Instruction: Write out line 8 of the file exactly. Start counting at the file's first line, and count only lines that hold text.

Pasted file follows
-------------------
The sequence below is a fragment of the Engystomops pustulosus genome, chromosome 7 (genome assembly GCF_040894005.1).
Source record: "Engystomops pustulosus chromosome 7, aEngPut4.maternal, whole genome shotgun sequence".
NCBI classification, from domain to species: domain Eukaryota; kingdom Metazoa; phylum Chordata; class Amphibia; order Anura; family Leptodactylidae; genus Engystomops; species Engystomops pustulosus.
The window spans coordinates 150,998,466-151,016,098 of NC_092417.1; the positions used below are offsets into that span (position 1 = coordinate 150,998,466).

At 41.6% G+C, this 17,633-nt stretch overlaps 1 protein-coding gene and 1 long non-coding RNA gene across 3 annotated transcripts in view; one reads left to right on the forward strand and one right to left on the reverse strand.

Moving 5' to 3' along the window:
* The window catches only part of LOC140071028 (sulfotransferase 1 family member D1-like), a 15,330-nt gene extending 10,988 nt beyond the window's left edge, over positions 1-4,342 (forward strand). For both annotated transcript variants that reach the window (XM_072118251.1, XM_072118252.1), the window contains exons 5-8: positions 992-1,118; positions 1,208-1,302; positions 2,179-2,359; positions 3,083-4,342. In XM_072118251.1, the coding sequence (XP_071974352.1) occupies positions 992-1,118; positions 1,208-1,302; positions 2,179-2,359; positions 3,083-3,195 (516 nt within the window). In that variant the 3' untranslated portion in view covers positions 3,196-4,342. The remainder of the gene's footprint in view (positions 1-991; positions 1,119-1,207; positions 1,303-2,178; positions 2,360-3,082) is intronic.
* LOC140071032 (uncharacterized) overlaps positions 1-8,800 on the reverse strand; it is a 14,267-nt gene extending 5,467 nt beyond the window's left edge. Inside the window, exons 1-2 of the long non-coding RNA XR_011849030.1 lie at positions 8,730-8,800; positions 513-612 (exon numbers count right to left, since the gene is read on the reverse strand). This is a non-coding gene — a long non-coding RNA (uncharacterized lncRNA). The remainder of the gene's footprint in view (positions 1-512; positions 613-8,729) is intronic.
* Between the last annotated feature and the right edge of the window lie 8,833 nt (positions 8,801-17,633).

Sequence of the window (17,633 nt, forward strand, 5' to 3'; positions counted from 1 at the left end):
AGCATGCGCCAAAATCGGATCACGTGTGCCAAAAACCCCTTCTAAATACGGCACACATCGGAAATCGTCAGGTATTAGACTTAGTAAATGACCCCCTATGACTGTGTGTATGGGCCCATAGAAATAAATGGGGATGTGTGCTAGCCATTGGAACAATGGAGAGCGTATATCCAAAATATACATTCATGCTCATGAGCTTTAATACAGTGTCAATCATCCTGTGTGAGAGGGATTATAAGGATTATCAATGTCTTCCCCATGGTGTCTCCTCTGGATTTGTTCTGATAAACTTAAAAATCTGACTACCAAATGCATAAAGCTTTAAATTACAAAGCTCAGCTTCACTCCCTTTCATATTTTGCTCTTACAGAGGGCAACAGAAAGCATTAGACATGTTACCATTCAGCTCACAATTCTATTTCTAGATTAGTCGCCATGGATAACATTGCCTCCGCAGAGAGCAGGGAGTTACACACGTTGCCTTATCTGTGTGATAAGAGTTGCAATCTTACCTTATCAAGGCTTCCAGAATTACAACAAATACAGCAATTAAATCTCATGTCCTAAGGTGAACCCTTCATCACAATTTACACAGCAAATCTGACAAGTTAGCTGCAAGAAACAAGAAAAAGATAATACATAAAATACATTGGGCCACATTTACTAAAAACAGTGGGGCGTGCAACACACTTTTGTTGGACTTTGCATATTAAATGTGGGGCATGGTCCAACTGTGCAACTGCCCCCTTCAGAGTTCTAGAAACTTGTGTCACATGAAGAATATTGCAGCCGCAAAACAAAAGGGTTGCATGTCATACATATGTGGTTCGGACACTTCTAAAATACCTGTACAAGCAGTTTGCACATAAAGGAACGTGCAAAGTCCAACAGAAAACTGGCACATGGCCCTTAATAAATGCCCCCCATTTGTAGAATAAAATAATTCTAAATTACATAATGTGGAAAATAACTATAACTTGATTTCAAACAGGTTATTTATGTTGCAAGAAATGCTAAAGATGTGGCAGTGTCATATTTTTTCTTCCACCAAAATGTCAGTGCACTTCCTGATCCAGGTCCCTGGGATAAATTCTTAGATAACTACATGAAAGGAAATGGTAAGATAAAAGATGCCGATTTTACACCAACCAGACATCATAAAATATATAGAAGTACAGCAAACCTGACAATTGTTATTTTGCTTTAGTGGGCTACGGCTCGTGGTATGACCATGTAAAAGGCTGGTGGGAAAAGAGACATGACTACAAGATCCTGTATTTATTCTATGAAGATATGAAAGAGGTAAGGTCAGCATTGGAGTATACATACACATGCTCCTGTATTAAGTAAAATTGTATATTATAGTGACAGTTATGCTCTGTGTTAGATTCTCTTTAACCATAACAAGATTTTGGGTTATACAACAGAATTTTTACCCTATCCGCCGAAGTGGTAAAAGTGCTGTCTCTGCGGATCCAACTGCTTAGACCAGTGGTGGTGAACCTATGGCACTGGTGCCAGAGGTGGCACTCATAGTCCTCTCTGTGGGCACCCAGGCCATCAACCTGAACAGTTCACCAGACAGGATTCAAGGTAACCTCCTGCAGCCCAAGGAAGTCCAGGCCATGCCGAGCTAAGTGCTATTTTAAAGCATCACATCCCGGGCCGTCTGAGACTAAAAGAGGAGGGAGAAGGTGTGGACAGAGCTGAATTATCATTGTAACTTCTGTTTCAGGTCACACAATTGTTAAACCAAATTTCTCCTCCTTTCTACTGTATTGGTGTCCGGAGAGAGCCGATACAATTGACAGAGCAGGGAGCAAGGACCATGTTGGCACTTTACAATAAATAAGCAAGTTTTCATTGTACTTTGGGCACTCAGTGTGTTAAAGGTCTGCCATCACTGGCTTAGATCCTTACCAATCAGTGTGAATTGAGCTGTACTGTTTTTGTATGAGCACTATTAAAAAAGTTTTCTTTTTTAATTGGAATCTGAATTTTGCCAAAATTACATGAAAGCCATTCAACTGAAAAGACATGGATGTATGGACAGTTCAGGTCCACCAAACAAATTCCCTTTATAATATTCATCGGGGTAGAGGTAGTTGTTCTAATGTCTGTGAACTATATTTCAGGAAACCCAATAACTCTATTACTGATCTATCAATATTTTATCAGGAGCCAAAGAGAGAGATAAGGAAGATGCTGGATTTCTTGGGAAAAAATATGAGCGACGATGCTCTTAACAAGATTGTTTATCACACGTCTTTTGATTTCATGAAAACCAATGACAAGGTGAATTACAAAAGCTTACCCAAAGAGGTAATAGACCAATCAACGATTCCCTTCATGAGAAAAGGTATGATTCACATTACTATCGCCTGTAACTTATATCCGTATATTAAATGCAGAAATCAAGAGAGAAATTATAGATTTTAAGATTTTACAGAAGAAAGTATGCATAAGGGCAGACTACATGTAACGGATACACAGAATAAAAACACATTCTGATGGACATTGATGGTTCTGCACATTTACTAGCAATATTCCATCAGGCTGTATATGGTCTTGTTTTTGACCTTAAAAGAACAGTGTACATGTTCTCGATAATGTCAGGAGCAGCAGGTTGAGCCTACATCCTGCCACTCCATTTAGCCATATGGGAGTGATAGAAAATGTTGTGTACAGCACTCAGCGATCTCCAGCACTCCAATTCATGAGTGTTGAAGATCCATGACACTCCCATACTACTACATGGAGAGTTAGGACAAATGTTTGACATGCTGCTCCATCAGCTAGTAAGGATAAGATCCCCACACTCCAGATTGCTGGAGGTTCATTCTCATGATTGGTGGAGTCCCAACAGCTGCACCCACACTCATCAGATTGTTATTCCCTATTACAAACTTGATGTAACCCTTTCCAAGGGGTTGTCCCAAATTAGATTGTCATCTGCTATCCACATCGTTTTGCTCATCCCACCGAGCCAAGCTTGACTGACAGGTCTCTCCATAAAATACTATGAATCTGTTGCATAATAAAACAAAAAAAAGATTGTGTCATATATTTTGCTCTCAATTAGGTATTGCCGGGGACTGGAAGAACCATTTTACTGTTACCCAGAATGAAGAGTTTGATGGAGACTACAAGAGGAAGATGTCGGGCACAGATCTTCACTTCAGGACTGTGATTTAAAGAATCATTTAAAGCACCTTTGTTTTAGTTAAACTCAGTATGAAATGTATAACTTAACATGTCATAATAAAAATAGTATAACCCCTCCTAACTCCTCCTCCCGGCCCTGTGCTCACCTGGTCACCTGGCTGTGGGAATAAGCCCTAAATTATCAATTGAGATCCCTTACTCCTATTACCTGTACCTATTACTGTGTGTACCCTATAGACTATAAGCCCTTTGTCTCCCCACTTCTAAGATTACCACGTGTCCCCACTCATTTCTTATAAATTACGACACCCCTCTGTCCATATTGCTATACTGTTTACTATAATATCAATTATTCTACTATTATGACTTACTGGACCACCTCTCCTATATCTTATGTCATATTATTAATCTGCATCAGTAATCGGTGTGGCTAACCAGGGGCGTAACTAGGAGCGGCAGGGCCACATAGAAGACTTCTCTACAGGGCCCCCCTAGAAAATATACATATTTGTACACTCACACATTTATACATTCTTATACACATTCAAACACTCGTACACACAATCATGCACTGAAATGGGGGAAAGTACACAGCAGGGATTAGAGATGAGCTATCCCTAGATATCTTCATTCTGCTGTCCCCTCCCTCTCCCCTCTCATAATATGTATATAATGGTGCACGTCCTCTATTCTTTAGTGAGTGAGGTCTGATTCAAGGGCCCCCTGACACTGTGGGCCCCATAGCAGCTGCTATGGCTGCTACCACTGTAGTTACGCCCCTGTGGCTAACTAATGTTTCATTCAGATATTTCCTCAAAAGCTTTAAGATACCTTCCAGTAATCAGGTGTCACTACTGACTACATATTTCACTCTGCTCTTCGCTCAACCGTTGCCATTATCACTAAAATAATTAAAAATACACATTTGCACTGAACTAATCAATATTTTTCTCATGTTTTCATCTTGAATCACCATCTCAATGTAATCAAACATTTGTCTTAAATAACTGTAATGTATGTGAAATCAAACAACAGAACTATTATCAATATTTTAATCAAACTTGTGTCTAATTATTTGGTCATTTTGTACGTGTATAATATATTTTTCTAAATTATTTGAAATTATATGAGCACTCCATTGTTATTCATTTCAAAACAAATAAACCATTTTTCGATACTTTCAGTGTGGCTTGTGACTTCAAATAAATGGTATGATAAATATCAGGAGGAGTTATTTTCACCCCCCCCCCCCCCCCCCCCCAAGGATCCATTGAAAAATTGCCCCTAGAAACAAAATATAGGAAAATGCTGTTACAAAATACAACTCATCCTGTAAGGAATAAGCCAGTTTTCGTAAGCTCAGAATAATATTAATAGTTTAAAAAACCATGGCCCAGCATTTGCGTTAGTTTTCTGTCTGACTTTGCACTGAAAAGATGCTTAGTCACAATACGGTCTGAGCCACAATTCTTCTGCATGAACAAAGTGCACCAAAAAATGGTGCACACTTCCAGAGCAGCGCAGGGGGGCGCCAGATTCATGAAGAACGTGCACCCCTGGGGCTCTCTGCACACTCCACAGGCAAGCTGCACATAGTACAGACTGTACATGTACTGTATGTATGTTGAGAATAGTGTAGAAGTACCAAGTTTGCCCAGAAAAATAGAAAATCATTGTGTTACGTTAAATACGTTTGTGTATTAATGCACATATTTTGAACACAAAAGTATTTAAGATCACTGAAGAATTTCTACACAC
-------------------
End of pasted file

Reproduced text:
* LOC140071032 (uncharacterized) overlaps positions 1-8,800 on the reverse strand; it is a 14,267-nt gene extending 5,467 nt beyond the window's left edge. Inside the window, exons 1-2 of the long non-coding RNA XR_011849030.1 lie at positions 8,730-8,800; positions 513-612 (exon numbers count right to left, since the gene is read on the reverse strand). This is a non-coding gene — a long non-coding RNA (uncharacterized lncRNA). The remainder of the gene's footprint in view (positions 1-512; positions 613-8,729) is intronic.